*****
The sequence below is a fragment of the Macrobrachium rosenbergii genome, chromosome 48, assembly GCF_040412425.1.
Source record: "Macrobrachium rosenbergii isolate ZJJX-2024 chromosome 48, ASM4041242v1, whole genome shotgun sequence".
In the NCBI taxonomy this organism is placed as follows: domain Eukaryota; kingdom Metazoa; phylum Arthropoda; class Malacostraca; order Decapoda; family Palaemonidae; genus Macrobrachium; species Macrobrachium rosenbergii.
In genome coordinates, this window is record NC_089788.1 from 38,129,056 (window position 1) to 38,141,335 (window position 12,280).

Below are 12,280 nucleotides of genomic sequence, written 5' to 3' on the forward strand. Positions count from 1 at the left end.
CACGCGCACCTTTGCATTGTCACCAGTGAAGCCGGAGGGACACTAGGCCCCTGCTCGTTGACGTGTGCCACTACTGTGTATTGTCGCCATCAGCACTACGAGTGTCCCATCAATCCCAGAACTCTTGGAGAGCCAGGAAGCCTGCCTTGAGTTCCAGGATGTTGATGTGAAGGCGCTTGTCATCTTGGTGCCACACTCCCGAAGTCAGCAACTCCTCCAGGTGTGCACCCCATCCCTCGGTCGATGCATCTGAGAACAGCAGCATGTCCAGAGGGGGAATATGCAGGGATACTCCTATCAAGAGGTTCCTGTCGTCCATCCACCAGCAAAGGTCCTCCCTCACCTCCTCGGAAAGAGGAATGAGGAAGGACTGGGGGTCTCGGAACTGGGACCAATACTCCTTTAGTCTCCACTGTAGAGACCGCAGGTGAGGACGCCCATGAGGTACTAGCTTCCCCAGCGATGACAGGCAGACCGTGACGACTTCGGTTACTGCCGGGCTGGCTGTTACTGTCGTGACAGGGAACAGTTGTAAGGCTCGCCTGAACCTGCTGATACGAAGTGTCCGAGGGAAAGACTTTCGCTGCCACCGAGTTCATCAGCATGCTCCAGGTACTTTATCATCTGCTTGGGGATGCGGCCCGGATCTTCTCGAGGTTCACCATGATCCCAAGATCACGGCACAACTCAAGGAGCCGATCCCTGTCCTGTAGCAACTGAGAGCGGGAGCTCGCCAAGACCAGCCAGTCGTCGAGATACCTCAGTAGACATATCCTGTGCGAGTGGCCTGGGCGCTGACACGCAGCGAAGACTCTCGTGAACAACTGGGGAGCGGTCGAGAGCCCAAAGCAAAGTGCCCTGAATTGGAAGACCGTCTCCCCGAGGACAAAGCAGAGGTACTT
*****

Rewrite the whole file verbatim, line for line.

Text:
The sequence below is a fragment of the Macrobrachium rosenbergii genome, chromosome 48, assembly GCF_040412425.1.
Source record: "Macrobrachium rosenbergii isolate ZJJX-2024 chromosome 48, ASM4041242v1, whole genome shotgun sequence".
In the NCBI taxonomy this organism is placed as follows: domain Eukaryota; kingdom Metazoa; phylum Arthropoda; class Malacostraca; order Decapoda; family Palaemonidae; genus Macrobrachium; species Macrobrachium rosenbergii.
In genome coordinates, this window is record NC_089788.1 from 38,129,056 (window position 1) to 38,141,335 (window position 12,280).

Below are 12,280 nucleotides of genomic sequence, written 5' to 3' on the forward strand. Positions count from 1 at the left end.
CACGCGCACCTTTGCATTGTCACCAGTGAAGCCGGAGGGACACTAGGCCCCTGCTCGTTGACGTGTGCCACTACTGTGTATTGTCGCCATCAGCACTACGAGTGTCCCATCAATCCCAGAACTCTTGGAGAGCCAGGAAGCCTGCCTTGAGTTCCAGGATGTTGATGTGAAGGCGCTTGTCATCTTGGTGCCACACTCCCGAAGTCAGCAACTCCTCCAGGTGTGCACCCCATCCCTCGGTCGATGCATCTGAGAACAGCAGCATGTCCAGAGGGGGAATATGCAGGGATACTCCTATCAAGAGGTTCCTGTCGTCCATCCACCAGCAAAGGTCCTCCCTCACCTCCTCGGAAAGAGGAATGAGGAAGGACTGGGGGTCTCGGAACTGGGACCAATACTCCTTTAGTCTCCACTGTAGAGACCGCAGGTGAGGACGCCCATGAGGTACTAGCTTCCCCAGCGATGACAGGCAGACCGTGACGACTTCGGTTACTGCCGGGCTGGCTGTTACTGTCGTGACAGGGAACAGTTGTAAGGCTCGCCTGAACCTGCTGATACGAAGTGTCCGAGGGAAAGACTTTCGCTGCCACCGAGTTCATCAGCATGCTCCAGGTACTTTATCATCTGCTTGGGGATGCGGCCCGGATCTTCTCGAGGTTCACCATGATCCCAAGATCACGGCACAACTCAAGGAGCCGATCCCTGTCCTGTAGCAACTGAGAGCGGGAGCTCGCCAAGACCAGCCAGTCGTCGAGATACCTCAGTAGACATATCCTGTGCGAGTGGCCTGGGCGCTGACACGCAGCGAAGACTCTCGTGAACAACTGGGGAGCGGTCGAGAGCCCAAAGCAAAGTGCCCTGAATTGGAAGACCGTCTCCCCGAGGACAAAGCAGAGGTACTT